• Higher ratio of DHA to EPA (2:1 or more) if you are interested in supporting your brain health and function* 
  • Lower ratio of DHA to EPA (2:1 or more) if you are more interested in anti-inflammatory properties and cardiovascular health support* 

Optimal DHA EPA Ratio

In addition, some health authorities have general recommendations for omega-3 intake, but they’re based on total intake rather than ratios. Again, it also depends on the reason that you’re taking omega-3s to begin with. 

For example, recent studies published in the American Heart Association suggest that a combined EPA/DHA dose of 3 grams may be ideal for improving blood pressure. In contrast, another study published in June 2023 found that 2 grams or more per day may support your body in improving triglycerides and certain kinds of cholesterol.*

Meanwhile, some brain-specific institutes recommend taking omega-3 supplements with high ratios of DHA to EPA (within the 4:1 DHA to EPA) to support brain health.*

It’s also important to note that neither EPA nor DHA is “more important” than the other. In the end, you should ensure that your supplement has some of both to reap all of the rewards that omega-3s can have on your body. 

Again, there is no one correct answer here, and it can vary widely based on your health needs and current nutrition status. It’s even possible to overdose on EPA, DHA, or both if you aren’t careful.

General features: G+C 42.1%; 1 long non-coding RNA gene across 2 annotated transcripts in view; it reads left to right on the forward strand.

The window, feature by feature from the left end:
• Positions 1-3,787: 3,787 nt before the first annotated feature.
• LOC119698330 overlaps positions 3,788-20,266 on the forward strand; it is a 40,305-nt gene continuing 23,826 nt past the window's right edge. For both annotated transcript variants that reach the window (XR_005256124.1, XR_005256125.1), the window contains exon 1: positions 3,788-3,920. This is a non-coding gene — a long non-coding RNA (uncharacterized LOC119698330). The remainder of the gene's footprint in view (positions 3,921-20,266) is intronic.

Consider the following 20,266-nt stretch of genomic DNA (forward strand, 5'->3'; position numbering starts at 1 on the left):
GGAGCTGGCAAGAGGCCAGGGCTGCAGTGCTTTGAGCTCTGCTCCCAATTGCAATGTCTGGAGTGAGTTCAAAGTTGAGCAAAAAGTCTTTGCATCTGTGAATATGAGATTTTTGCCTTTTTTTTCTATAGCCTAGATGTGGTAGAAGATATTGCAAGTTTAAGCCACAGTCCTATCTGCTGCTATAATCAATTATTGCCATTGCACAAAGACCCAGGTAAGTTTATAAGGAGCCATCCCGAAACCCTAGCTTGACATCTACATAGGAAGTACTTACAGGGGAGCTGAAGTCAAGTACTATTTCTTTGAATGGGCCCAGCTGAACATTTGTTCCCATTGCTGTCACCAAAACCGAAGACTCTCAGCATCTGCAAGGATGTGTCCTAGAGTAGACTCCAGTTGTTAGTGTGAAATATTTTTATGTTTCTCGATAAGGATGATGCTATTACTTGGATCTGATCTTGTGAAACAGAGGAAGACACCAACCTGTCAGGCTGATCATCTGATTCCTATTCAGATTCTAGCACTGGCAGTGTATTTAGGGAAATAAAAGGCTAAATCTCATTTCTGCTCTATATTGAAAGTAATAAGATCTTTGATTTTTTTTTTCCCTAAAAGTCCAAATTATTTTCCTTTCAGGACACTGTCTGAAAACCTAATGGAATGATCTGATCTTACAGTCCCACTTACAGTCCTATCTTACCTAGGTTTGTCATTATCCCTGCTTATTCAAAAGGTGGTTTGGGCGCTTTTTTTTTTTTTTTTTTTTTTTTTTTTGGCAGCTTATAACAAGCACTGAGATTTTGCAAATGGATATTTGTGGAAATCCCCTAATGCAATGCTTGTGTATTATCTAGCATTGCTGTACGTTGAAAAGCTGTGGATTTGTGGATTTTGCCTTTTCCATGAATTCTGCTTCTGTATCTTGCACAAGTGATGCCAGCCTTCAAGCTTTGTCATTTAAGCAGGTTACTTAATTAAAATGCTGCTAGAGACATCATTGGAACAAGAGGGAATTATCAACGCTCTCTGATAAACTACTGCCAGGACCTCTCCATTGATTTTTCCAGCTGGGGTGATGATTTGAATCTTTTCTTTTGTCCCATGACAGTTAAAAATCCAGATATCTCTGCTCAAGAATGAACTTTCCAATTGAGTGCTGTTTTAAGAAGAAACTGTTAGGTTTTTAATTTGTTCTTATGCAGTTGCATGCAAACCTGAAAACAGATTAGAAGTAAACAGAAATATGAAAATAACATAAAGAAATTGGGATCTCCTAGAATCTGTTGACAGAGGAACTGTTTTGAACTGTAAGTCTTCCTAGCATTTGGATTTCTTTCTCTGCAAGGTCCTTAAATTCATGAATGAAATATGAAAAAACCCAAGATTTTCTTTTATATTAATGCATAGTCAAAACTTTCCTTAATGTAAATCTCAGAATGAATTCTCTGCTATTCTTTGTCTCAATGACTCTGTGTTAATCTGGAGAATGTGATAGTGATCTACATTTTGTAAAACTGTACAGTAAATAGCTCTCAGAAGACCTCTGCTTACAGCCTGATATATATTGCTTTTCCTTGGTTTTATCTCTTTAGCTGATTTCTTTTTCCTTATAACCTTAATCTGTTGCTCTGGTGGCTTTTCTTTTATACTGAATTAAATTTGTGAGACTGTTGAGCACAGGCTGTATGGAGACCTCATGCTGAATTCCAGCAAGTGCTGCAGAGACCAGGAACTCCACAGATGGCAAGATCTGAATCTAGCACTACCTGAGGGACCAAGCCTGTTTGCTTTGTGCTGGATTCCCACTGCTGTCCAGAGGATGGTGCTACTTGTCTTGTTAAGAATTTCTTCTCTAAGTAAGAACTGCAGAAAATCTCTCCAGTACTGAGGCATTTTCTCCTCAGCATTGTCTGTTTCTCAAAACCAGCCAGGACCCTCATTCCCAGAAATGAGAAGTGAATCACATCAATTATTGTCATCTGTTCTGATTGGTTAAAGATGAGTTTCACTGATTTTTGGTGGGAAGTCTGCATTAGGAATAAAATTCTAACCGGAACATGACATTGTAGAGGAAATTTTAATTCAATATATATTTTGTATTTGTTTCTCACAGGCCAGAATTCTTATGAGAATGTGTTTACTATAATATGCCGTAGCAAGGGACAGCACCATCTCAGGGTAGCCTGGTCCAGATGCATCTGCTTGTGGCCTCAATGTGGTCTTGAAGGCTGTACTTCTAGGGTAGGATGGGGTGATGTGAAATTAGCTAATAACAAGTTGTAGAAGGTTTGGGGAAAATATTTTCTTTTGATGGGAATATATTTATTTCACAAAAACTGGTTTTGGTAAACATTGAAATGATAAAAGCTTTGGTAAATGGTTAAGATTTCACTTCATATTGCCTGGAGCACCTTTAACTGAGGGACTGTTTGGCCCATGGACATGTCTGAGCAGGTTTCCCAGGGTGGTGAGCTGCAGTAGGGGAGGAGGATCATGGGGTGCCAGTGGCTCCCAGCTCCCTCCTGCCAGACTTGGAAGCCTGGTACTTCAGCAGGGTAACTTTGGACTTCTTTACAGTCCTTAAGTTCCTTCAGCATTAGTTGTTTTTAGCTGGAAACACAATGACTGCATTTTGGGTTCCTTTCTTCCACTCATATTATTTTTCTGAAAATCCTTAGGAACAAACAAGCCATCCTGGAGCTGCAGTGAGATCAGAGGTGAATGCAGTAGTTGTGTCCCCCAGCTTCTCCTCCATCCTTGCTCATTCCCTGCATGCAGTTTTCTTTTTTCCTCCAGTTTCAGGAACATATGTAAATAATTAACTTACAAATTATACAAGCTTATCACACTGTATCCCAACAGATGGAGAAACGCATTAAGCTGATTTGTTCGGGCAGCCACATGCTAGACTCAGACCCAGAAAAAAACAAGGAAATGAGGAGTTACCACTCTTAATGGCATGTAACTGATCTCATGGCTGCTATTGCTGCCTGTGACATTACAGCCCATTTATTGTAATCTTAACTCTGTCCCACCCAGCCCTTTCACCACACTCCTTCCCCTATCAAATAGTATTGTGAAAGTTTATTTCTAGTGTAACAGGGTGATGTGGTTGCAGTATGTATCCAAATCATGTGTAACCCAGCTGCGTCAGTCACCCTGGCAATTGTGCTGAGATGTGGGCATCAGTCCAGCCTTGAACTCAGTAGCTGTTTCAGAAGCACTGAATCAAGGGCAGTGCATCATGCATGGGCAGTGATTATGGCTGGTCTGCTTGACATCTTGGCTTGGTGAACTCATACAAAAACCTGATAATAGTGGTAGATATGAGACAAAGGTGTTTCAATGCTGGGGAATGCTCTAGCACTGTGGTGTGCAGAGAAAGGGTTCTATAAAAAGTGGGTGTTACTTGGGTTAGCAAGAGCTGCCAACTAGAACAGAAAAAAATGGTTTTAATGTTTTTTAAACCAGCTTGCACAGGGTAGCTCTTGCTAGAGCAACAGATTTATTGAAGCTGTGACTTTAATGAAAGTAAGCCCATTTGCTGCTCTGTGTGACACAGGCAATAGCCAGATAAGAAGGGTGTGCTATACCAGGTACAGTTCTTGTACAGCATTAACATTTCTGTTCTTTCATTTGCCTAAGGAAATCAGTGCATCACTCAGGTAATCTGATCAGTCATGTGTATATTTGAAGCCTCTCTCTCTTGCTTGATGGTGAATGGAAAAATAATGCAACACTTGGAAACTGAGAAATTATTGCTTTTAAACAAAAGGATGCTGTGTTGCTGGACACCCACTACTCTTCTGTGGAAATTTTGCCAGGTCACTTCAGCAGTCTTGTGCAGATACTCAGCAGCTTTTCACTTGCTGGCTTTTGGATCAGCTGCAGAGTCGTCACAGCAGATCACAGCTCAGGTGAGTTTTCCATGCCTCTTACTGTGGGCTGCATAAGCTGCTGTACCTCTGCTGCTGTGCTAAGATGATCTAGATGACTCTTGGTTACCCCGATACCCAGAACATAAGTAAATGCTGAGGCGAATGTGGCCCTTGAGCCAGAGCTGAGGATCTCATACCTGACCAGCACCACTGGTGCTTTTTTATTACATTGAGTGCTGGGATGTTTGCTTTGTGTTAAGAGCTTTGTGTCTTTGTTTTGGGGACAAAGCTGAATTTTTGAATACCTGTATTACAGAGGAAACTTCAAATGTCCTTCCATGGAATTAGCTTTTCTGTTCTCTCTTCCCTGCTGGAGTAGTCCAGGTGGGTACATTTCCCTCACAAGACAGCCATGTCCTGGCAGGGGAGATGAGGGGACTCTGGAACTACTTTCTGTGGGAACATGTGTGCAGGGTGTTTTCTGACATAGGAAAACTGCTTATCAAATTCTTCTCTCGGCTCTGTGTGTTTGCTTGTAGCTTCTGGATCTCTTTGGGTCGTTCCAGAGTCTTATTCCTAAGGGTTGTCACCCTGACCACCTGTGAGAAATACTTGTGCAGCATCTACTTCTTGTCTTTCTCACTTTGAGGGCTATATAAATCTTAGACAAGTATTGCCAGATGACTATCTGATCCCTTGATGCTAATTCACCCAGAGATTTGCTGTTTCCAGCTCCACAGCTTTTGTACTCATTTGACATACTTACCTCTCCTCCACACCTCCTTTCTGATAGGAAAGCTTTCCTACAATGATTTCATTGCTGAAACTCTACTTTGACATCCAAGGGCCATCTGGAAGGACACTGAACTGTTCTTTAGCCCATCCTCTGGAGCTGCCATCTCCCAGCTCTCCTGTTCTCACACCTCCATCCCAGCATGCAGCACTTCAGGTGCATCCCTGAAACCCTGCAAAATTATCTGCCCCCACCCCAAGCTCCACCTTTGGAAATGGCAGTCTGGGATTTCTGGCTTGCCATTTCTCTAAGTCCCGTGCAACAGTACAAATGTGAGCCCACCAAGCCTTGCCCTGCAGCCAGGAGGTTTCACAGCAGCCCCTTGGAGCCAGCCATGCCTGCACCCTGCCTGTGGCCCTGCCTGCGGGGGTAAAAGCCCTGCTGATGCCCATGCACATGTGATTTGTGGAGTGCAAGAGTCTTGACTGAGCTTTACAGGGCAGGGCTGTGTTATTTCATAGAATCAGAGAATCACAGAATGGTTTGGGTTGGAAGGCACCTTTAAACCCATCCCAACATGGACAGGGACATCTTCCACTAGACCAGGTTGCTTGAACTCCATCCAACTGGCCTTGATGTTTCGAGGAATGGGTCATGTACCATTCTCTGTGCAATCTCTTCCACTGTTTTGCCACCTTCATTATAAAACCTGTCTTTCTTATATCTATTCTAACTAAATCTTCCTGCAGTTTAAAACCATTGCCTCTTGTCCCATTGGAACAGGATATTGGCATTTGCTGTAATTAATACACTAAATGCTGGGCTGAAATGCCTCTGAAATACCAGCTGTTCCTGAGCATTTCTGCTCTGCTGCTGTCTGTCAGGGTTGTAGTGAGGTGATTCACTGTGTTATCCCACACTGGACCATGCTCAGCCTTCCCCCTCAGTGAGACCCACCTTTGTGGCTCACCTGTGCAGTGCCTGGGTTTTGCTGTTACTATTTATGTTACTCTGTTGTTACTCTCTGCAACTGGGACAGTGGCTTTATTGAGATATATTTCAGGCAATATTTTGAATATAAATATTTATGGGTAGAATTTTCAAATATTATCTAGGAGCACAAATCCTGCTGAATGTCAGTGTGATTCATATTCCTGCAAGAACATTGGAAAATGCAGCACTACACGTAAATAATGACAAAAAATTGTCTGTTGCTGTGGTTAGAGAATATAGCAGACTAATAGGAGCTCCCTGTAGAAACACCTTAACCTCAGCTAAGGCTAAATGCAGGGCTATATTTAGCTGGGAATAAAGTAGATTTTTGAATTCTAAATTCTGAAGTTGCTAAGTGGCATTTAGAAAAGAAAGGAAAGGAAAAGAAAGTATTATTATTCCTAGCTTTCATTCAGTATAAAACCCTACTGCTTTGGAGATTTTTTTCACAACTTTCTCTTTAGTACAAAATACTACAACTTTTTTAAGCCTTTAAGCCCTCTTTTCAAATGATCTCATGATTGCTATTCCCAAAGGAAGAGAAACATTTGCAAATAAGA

Supplements and DHA EPA Ratio 

Unfortunately, many people do not eat enough seafood to meet their omega-3 goals. As a result, omega-3 supplements are a popular way to increase your intake of both EPA and DHA. 

Fish oil supplements are a popular dietary supplement among people looking to increase their omega-3 intake. These supplements are made from the oils of various cold-water fish like cod, mackerel, herring, or tuna, all of which are great sources of both EPA and DHA. However, fish oil supplements are not always suitable for everyone, including people who eat plant-based diets or are concerned about the environmental impacts of overfishing

 Algae oil supplements are another excellent choice. Unlike other plant-based omega-3 supplements that do not provide EPA or DHA, these supplements are created from the oils of algae, a type of marine plant that produces EPA and DHA from photosynthesis. These plant-based fish oil alternatives deliver all those essential nutrients without using animal products or damaging production methods.